Another flock approached presenting low percentage shots.  We didn’t care.  More shooting, by both of us this time.  More missing.  Hoot and I discussed strategy again and decided we’d go back to what we were doing originally.  No shots at geese unless they were truly cupped and committed.  Enough wasteful shooting.  We’re better than this (we’re really not).  Yet another flock came by to investigate.  We waited patiently.  They circled twice and fled.

Could it be that our amazing goose layout with realistic jerk rig wasn’t working?  We were motionless.  Our calling seemed to be bringing them close.  I believe success came more easily in early-October when the geese weren’t as wary and weren’t getting shot at every time they wanted to land.  I have to imagine if I got shot at every time I got out of my car, I’d probably make damn sure the area was clear of shooters before I stopped and got out every single time.  Maybe I’m giving their tiny goose brains more credit than they deserve.  I don’t think so.  These geese are more seasoned than those we saw a month ago.

We were stumped, and worse, we were out of time.  As painful as it was, we had to pack up and come home.  I took a picture that I believe sums up the morning perfectly.  You can see some of my empty shells floating in the river with the dog looking up at me.  I believe if she could talk, in this picture she’d be saying to me, “You suck,” or, “Nice shooting, jackass,” or, “I put on my fancy hunting jacket for nothing, loser.”


Here’s the lesson: A morning spent on the Ahnapee with Hoot and Belle is a damn good morning, geese or no geese.  We had a blast, and we had the bonus of not having to pluck and clean geese when we got home!  Also, as I type this Belle is lying by my feet.  I’m glad to report that she seems to have forgiven me.

I have one other unrelated tale before I end this post.

Halloween is an important day to me for many reasons.  My kids love Halloween.  It’s easily second to only Christmas on their list of favorite holidays.  About five years ago we were taking the kids to grandma’s house to show her their costumes before trick or treating.  After stopping to see Dave & Cindi we decided to remain in their neighborhood instead of heading elsewhere.  After a trip down to the corner and back (trick or treating was really easy when they were younger…six houses was plenty), we were going to take them to get Happy Meals.  Dave & Cindi said they’d make hot dogs and mac & cheese.  By accident, a great tradition was born.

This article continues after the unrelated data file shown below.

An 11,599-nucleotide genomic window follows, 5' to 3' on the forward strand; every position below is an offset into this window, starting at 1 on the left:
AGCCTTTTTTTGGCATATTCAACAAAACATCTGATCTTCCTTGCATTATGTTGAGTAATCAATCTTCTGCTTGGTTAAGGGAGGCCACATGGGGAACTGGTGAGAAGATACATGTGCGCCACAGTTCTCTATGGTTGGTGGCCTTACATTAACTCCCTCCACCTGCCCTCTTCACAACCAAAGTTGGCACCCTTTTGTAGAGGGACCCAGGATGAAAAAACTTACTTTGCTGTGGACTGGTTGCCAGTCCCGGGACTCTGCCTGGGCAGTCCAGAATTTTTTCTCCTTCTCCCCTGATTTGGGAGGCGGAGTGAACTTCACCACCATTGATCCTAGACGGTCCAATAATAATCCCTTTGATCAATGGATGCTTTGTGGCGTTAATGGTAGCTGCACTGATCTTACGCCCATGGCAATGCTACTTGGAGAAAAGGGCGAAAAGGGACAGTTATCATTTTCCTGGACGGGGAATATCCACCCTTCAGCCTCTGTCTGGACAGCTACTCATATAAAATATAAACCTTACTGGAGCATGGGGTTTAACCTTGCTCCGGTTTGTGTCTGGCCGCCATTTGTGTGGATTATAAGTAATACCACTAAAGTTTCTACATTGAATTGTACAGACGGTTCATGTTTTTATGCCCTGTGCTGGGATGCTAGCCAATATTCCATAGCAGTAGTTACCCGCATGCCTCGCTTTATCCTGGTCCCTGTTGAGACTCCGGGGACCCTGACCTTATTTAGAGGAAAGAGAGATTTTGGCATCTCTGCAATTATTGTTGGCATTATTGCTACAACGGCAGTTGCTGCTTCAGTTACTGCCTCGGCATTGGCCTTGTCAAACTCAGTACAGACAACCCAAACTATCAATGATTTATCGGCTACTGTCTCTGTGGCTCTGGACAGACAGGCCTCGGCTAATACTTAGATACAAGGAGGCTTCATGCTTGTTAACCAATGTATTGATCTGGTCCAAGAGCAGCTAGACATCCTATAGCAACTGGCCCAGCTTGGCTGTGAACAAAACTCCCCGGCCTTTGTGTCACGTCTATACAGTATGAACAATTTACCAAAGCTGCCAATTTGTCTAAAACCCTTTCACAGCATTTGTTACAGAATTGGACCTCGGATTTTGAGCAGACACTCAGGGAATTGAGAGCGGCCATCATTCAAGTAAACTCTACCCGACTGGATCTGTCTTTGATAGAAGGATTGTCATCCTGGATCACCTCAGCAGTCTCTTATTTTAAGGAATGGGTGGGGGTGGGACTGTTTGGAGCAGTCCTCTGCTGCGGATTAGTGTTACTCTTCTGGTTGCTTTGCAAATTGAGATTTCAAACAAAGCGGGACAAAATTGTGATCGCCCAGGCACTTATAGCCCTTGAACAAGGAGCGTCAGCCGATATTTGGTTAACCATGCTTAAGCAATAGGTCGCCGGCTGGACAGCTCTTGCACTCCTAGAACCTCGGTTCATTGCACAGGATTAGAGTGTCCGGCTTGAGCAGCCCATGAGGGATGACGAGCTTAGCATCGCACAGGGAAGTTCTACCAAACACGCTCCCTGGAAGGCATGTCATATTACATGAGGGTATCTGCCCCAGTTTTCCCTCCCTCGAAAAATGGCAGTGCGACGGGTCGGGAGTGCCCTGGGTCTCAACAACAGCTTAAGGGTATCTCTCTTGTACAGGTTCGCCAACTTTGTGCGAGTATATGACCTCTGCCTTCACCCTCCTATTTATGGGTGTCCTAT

Now the group has grown and the trick or treating takes much longer, but the dinner and fun are the same.  How does this story apply to a blog post about hunting?  The sneaky fun part of this tradition for me is that it also doubles as our deer hunting planning meeting, or as I call it, The Elite Deer Hunters’ Summit.  There’s a bar and everything.  There are constant interruptions by the women and children, but we still get the important stuff done.


This year’s attendees: Brett, Uncle Dave, T-Bone, Kneecap, Colin, and myself.  Shoutout to Tyson.  I will send Ty the minutes since he was unable to attend.  T-Bone no longer travels with our crew to Polk County, but his wisdom and integrity made him a worthy substitute for Tyson in this situation.

We settled on travel arrangements, hotel rooms, meals, and beverages.  I’ll bring the cribbage board.  BYOB.  Mom is making monster cookies.  Does any of the rest of it really matter?  We urged the Bretts to do whatever necessary to get to the Blacksmith Shop on Thursday night to join us for Cribbage and Drinking night.  Despite our pleading, Dave isn’t leaving until Friday morning.  The Bretts may not either.  No matter what happens, I know that Tyson, Colin, and I will be loading up and setting the GPS for the Blacksmith Shop (with stops at Kwik Trips in Bonduel, Wausau, and Barron) at 8:00 AM, Thursday, November 17th.

That means in 16 days, 8 hours, and 49 minutes…



Good night.